A Christmas Carol is a “wonderfully goofy” take on the Dickens’ classic, now on stage in Toronto
Produced by Ross Petty, A Christmas Carol— on stage at Toronto’s Elgin Theatre — is a colourful and silly take on the Charles Dickens classic. As you may know, the miser Ebenezer Scrooge meets his dead friend Marley who warns him that Scrooge will be visited by the Ghost of Christmas Past, the Ghost of Christmas Present and the Ghost of Christmas Future. These meetings turn out to be transformative for Scrooge: he ends up becoming generous and loving.
The play begins with the song “It’s the Most Wonderful Time of the Year” and we see a lot of good-looking people smiling and dancing and a lot of multi-layered purple and red skirts twirling in the air. This sweetness gets turned upside down though once the song turns into a wilder rock ‘n’ roll. This is just the beginning of us getting thrown off guard.
Ebezener Scrooge (Cyrus Lane) is more than just grumpy. He’s a swindler who loves his money as if it were family. The large bags of different currencies on the stage were nicely comic, and it was funny to see that one little bag of money was his beloved Tiny Tim. It was also amusing to watch Scrooge being played in such a nimble manner — he does his fair share of jumping, spinning and rolling around. He also enjoys poking fun at us, calling the kids in the audience “puny pathetic pipsqueaks.”
Scrooge’s assistant Jane (extraordinary AJ Bridel) gives the play a feminist slant as she pickets for equal pay for women. This is one of many examples in which A Christmas Carol is tied to current events. Bridel makes magic — her singing, dancing and acting seem to be beyond human capacity.
One of the most hilarious twists in A Christmas Carol is that Jacob Marley (David Lopez) is not the Jacob Marley one would expect. Marley has dreadlocks, speaks with a Jamaican accent, and admits to having “shot the sheriff.” I found it be so amusing that Jacob Marley had taken the form of the Marley behind “One Love.”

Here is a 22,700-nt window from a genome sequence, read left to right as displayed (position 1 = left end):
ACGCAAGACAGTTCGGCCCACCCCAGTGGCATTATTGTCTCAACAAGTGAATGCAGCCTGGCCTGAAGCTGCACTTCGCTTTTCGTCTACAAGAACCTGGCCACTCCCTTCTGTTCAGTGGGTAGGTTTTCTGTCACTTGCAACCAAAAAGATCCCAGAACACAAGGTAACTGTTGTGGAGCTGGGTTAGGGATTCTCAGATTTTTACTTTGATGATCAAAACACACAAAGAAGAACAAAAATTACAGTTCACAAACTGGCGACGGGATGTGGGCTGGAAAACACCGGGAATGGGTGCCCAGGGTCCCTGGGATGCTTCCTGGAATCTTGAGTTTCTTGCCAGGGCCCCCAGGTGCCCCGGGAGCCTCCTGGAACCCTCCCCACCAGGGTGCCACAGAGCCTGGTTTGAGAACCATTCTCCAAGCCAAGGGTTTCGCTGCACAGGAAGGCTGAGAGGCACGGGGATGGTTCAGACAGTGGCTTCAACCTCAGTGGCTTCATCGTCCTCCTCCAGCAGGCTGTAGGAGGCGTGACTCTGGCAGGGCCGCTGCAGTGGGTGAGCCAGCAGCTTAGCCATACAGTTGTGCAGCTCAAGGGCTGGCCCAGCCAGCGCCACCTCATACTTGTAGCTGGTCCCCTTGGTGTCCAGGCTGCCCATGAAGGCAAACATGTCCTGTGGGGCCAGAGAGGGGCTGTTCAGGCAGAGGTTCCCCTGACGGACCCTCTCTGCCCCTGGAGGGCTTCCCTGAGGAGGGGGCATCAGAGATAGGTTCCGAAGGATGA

Not only does Jacob Marley get a weird makeover, but so do the three ghosts who come to life via Plumbum (Dan Chameroy). She is self-deprecating, awkward, outspoken and downright funny. Plumbum leads one of my favourite scenes in which she does nifty moves with zombies to Michael Jackson’s Thriller.
I asked my little guest which part he liked most about A Christmas Carol: he said he liked it when Jack (Kyle Golemba) took off his glasses, revealing his true self, and then threw his backpack away behind the stage curtains, and we heard the sound of objects breaking. This type of slapstick humour was non-stop.
For fear of revealing too many goodies, I won’t go on and on about how much I enjoyed A Christmas Carol and the upbeat music, silly jokes and clever references to today’s ills. I’ll end by saying that I think everybody will have a blast watching this wonderfully goofy play.
- A Christmas Carol is playing at The Elgin Theatre (189 Yonge St.) until December 31, 2017
- Performances run December 6 to 10, 15 to 17, 19 to 24 and 26 to 31 at various times. Check website for the schedule.
- Ticket prices range from $27 to $85.
- Tickets can be purchased online, at the Box Office in person or by calling 1-855-599-9090.
Photo of Dan Chameroy and Cyrus Lane by Racheal McCaig.